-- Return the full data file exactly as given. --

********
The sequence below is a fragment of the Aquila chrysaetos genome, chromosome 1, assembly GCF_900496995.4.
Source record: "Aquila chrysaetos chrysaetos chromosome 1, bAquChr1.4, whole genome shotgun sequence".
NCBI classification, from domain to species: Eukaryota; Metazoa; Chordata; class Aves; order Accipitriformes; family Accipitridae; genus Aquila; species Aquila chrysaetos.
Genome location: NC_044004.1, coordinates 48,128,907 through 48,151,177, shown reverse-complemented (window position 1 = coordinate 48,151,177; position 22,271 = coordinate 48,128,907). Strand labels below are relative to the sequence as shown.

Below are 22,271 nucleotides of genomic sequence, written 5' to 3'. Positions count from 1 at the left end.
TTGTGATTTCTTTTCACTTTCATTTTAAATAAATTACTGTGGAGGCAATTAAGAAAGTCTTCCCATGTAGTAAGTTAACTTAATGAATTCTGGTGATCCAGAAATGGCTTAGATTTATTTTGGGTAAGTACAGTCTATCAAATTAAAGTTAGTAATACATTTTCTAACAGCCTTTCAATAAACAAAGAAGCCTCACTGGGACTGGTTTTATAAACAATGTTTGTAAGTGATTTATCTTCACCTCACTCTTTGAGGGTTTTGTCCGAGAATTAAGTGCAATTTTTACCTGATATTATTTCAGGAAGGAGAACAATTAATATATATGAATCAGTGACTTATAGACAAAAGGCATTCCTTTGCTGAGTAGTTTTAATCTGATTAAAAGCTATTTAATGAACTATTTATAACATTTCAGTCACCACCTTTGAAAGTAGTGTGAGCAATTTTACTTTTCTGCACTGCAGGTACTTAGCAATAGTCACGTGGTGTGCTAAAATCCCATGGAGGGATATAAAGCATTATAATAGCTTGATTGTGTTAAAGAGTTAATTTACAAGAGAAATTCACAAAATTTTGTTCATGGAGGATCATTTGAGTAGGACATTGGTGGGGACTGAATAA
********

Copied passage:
The sequence below is a fragment of the Aquila chrysaetos genome, chromosome 1, assembly GCF_900496995.4.
Source record: "Aquila chrysaetos chrysaetos chromosome 1, bAquChr1.4, whole genome shotgun sequence".
NCBI classification, from domain to species: Eukaryota; Metazoa; Chordata; class Aves; order Accipitriformes; family Accipitridae; genus Aquila; species Aquila chrysaetos.
Genome location: NC_044004.1, coordinates 48,128,907 through 48,151,177, shown reverse-complemented (window position 1 = coordinate 48,151,177; position 22,271 = coordinate 48,128,907). Strand labels below are relative to the sequence as shown.

Below are 22,271 nucleotides of genomic sequence, written 5' to 3'. Positions count from 1 at the left end.
TTGTGATTTCTTTTCACTTTCATTTTAAATAAATTACTGTGGAGGCAATTAAGAAAGTCTTCCCATGTAGTAAGTTAACTTAATGAATTCTGGTGATCCAGAAATGGCTTAGATTTATTTTGGGTAAGTACAGTCTATCAAATTAAAGTTAGTAATACATTTTCTAACAGCCTTTCAATAAACAAAGAAGCCTCACTGGGACTGGTTTTATAAACAATGTTTGTAAGTGATTTATCTTCACCTCACTCTTTGAGGGTTTTGTCCGAGAATTAAGTGCAATTTTTACCTGATATTATTTCAGGAAGGAGAACAATTAATATATATGAATCAGTGACTTATAGACAAAAGGCATTCCTTTGCTGAGTAGTTTTAATCTGATTAAAAGCTATTTAATGAACTATTTATAACATTTCAGTCACCACCTTTGAAAGTAGTGTGAGCAATTTTACTTTTCTGCACTGCAGGTACTTAGCAATAGTCACGTGGTGTGCTAAAATCCCATGGAGGGATATAAAGCATTATAATAGCTTGATTGTGTTAAAGAGTTAATTTACAAGAGAAATTCACAAAATTTTGTTCATGGAGGATCATTTGAGTAGGACATTGGTGGGGACTGAATAA